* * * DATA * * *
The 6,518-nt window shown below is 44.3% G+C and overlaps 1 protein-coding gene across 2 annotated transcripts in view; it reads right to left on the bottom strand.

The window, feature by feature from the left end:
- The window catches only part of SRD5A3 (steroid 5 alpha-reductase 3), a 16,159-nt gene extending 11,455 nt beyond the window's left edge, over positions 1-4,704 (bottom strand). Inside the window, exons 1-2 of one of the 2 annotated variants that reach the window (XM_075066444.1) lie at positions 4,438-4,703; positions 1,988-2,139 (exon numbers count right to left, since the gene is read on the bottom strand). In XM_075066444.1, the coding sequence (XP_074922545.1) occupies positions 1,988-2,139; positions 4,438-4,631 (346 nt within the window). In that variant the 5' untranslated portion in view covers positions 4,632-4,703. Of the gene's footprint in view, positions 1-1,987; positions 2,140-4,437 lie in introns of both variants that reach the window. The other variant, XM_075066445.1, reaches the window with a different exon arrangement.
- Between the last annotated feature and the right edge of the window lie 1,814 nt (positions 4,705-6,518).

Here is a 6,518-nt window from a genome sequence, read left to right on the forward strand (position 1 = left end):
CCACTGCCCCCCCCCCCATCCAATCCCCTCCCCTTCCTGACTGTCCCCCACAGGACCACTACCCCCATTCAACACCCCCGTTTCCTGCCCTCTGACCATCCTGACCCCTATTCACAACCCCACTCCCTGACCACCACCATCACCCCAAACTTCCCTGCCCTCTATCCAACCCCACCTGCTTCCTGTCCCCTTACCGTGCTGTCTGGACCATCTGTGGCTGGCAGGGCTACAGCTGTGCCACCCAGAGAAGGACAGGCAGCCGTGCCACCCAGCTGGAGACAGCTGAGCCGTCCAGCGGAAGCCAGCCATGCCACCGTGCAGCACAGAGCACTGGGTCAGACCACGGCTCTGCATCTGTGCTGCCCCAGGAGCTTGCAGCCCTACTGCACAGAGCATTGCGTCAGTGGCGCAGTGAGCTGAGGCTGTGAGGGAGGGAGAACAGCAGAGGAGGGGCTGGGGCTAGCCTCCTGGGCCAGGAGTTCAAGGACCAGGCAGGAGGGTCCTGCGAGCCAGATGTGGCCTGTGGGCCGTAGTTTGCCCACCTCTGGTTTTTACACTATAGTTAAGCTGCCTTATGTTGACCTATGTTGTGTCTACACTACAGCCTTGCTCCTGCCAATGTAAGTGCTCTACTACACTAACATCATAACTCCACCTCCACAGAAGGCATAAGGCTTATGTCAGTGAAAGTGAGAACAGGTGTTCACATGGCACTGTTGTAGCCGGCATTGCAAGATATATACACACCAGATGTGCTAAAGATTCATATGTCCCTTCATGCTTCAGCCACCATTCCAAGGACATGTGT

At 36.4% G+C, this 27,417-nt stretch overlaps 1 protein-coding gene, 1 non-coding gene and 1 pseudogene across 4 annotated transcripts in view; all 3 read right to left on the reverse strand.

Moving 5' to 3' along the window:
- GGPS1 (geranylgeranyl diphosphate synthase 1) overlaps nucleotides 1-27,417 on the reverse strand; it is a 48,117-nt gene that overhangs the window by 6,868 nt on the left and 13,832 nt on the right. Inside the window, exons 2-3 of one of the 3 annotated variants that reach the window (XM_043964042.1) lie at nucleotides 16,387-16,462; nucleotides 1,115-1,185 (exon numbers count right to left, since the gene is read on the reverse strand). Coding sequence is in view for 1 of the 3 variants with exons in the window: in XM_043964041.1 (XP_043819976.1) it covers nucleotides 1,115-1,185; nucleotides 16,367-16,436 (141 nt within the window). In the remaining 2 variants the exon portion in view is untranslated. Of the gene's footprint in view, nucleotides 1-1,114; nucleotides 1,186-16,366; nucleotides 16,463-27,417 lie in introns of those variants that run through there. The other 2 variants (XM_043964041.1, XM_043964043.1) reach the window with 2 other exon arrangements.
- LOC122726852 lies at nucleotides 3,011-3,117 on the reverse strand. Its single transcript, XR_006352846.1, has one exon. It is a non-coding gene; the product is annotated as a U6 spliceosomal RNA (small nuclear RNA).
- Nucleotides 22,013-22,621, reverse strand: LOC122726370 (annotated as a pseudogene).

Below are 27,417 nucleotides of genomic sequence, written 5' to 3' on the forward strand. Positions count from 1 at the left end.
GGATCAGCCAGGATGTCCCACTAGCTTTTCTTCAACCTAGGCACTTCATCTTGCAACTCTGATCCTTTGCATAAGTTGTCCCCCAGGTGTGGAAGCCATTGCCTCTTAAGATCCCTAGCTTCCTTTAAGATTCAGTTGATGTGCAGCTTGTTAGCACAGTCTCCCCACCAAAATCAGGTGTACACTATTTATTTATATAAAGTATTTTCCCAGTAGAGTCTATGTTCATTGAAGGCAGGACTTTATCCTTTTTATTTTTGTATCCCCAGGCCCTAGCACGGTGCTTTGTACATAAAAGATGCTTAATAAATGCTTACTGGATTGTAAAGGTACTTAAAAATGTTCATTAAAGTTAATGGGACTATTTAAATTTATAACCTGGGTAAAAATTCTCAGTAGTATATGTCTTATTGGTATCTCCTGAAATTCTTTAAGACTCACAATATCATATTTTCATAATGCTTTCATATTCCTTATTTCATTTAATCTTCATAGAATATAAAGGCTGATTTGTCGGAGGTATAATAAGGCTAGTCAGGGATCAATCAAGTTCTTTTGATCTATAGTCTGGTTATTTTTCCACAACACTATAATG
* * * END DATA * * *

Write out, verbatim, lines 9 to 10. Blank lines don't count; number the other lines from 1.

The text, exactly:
- GGPS1 (geranylgeranyl diphosphate synthase 1) overlaps nucleotides 1-27,417 on the reverse strand; it is a 48,117-nt gene that overhangs the window by 6,868 nt on the left and 13,832 nt on the right. Inside the window, exons 2-3 of one of the 3 annotated variants that reach the window (XM_043964042.1) lie at nucleotides 16,387-16,462; nucleotides 1,115-1,185 (exon numbers count right to left, since the gene is read on the reverse strand). Coding sequence is in view for 1 of the 3 variants with exons in the window: in XM_043964041.1 (XP_043819976.1) it covers nucleotides 1,115-1,185; nucleotides 16,367-16,436 (141 nt within the window). In the remaining 2 variants the exon portion in view is untranslated. Of the gene's footprint in view, nucleotides 1-1,114; nucleotides 1,186-16,366; nucleotides 16,463-27,417 lie in introns of those variants that run through there. The other 2 variants (XM_043964041.1, XM_043964043.1) reach the window with 2 other exon arrangements.
- LOC122726852 lies at nucleotides 3,011-3,117 on the reverse strand. Its single transcript, XR_006352846.1, has one exon. It is a non-coding gene; the product is annotated as a U6 spliceosomal RNA (small nuclear RNA).